Some festivals (but not all) sponsor screenplay competitions. They charge entry fees and have deadlines. Their prizes range from only advertising winners on their website to prize money and readings by major producers or agents. My only warning is to research WHO is judging the entries and what you can expect from those judges. (Note: the majority do NOT provide any feedback or critiques on submissions because of the intense time and effort that requires.) Many film festival organizers simply pull the judges from their own pool of volunteers, people who have enthusiasm but no expertise or knowledge to seriously judge technique or story value. Others have recruited a tier of judges with the finalists being read by true industry professionals. Naturally, the prestige of a “win” is commensurate with the qualifications of the judges and the reputation of the film festival. Compare winning the screenplay competition at Sundance or Austin to winning in some obscure town in the midwest. Thats like being a finalist in the Academy of Motion Picture Arts & Science’s Nicholl to winning a short story contest at your local library. BUT, a win in a smaller festival can also be an encouragement to enter that same script in others. Each win is another validation on your writing resume.
LOCAL FILM PRODUCTIONS
Many a film professional got their start in film schools. The students HAVE to take a project from script to screen by practicing all the skills they have learned in the classroom. Many film enthusiasts have founded small indie production companies with a group of friends and learn by trial and error but it takes to create a cinematic story. In either case, these people needs lots of warm bodies for everything from a coffee run to holding a light to sewing a rip in a costume. Yes, this takes time out of your life, but you accomplish two things by volunteering with these projects: the hands-on awareness of what it takes to make a film and working with intense people who may one day do a bigger production or who may have the MONEY to pay you for a script.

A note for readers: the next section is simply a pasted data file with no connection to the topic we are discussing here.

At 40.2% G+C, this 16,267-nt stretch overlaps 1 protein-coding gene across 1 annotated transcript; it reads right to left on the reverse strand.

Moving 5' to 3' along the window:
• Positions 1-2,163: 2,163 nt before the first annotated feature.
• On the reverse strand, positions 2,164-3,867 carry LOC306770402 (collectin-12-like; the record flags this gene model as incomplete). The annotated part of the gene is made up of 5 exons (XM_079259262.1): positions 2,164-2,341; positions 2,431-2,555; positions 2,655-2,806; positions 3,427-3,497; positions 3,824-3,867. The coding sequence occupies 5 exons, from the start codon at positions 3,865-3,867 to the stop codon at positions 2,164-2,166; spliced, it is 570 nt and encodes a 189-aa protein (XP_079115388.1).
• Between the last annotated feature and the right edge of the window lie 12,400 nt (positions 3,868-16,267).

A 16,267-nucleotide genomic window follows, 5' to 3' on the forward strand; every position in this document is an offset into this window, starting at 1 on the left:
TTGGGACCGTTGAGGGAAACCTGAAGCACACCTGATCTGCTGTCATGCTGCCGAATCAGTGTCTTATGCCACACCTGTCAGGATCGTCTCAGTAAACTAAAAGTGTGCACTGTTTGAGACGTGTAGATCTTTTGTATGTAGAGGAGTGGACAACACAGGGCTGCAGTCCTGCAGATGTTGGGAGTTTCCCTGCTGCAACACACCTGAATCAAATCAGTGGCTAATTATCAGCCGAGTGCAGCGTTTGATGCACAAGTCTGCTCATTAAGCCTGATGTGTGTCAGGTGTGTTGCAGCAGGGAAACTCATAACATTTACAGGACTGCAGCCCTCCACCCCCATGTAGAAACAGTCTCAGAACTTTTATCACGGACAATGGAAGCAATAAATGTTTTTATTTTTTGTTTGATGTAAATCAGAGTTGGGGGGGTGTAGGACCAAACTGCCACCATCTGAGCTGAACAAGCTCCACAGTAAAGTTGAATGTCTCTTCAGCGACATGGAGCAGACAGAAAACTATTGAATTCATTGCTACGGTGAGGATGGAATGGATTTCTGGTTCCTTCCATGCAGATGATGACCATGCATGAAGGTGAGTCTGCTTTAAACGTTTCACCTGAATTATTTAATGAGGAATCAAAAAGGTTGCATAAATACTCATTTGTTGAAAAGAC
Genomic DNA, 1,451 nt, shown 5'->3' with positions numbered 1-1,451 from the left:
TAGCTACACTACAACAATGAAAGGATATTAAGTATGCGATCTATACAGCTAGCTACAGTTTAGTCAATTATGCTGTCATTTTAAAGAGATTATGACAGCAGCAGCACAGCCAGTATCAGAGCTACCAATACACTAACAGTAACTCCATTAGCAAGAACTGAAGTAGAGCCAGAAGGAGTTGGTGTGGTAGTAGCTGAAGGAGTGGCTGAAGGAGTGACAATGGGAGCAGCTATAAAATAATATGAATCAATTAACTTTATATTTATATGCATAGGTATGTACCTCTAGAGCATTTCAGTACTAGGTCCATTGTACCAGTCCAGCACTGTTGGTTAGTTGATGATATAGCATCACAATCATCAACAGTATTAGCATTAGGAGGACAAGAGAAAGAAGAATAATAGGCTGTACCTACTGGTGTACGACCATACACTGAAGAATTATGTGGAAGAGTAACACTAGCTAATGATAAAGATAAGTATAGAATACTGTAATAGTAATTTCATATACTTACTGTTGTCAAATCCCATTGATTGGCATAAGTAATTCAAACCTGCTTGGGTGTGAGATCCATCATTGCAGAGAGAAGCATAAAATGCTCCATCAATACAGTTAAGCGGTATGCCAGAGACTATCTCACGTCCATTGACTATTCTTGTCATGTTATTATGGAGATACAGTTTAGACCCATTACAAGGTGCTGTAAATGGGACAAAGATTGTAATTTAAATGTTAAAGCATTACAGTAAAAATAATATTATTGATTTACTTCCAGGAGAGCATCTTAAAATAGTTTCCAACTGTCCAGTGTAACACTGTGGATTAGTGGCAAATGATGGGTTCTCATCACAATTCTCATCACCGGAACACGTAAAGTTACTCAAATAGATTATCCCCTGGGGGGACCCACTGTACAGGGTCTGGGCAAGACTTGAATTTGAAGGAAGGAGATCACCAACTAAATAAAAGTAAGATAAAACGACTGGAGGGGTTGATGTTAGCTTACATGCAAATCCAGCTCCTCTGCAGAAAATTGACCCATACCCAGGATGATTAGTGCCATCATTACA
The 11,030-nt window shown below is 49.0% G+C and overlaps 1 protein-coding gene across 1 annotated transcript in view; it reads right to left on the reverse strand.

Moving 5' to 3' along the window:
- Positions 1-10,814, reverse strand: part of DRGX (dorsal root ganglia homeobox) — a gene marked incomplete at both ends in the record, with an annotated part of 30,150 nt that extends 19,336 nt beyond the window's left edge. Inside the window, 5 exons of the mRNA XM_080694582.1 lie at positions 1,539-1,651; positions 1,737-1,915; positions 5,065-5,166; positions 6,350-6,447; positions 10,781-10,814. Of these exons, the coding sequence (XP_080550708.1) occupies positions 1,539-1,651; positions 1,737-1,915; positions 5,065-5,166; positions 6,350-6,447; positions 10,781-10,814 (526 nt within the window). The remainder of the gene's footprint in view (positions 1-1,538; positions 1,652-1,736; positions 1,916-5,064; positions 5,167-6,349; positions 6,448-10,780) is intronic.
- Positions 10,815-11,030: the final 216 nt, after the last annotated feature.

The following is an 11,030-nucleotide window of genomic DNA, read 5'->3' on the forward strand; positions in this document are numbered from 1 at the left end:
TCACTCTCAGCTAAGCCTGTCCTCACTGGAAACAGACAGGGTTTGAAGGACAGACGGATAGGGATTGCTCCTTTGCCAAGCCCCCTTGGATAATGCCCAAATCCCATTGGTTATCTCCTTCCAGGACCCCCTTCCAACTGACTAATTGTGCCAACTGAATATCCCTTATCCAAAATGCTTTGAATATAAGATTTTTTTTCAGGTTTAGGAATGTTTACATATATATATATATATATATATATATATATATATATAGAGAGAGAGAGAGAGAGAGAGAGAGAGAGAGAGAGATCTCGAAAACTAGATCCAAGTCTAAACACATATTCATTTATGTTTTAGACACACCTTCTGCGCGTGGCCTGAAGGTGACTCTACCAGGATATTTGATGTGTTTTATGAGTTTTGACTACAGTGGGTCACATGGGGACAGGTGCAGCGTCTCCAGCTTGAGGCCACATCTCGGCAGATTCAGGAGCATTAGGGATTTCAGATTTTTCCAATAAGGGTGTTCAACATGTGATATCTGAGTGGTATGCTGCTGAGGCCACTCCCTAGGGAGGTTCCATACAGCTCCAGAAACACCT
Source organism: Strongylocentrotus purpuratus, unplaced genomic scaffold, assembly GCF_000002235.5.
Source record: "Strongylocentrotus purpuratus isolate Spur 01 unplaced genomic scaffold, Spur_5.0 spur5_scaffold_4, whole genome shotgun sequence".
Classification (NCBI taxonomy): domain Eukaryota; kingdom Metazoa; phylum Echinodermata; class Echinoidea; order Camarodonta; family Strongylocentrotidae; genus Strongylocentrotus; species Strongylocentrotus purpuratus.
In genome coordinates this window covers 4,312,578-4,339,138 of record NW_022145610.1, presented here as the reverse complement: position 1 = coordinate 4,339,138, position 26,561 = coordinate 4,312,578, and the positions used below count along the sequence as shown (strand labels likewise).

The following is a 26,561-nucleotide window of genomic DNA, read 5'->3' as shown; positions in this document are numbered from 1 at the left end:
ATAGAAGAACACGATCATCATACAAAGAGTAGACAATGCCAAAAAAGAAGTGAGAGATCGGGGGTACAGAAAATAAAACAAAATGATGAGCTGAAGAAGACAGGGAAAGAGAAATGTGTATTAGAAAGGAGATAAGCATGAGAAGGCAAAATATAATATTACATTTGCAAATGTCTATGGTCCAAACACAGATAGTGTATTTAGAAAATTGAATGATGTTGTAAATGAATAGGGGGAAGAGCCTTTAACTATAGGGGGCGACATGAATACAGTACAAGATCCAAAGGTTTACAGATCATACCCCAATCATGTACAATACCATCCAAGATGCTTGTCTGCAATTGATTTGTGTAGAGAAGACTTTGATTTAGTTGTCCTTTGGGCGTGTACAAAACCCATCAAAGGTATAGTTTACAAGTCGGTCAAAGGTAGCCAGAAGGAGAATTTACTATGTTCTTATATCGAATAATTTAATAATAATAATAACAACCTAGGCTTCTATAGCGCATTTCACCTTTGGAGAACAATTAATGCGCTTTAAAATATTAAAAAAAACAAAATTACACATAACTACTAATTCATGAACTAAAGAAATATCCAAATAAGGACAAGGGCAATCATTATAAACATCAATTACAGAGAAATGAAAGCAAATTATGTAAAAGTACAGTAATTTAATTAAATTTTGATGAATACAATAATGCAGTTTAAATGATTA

Investigate local drama and writing programs to identify like-minded people you can get to know for the same reason. Human beings have a tendency to remember talented friends if they need help.
ON-LINE SOCIAL NETWORKING
Do not wait for people to come to you; go out and find mentors and associates. Facebook. Twitter
are three areas where you can interact with film professionals and other writers. Go on the hunt. You don’t have to be a multi-published, multi-produced writer to read and post to other writers. You just have to make the effort. Will everything be golden and open doors? Of course, not, but you will be wiser and richer just for the bits and pieces of knowledge you discover and the people you interact with.
Trust yourself enough to INVEST your time and effort in potential opportunities. Get out there and network.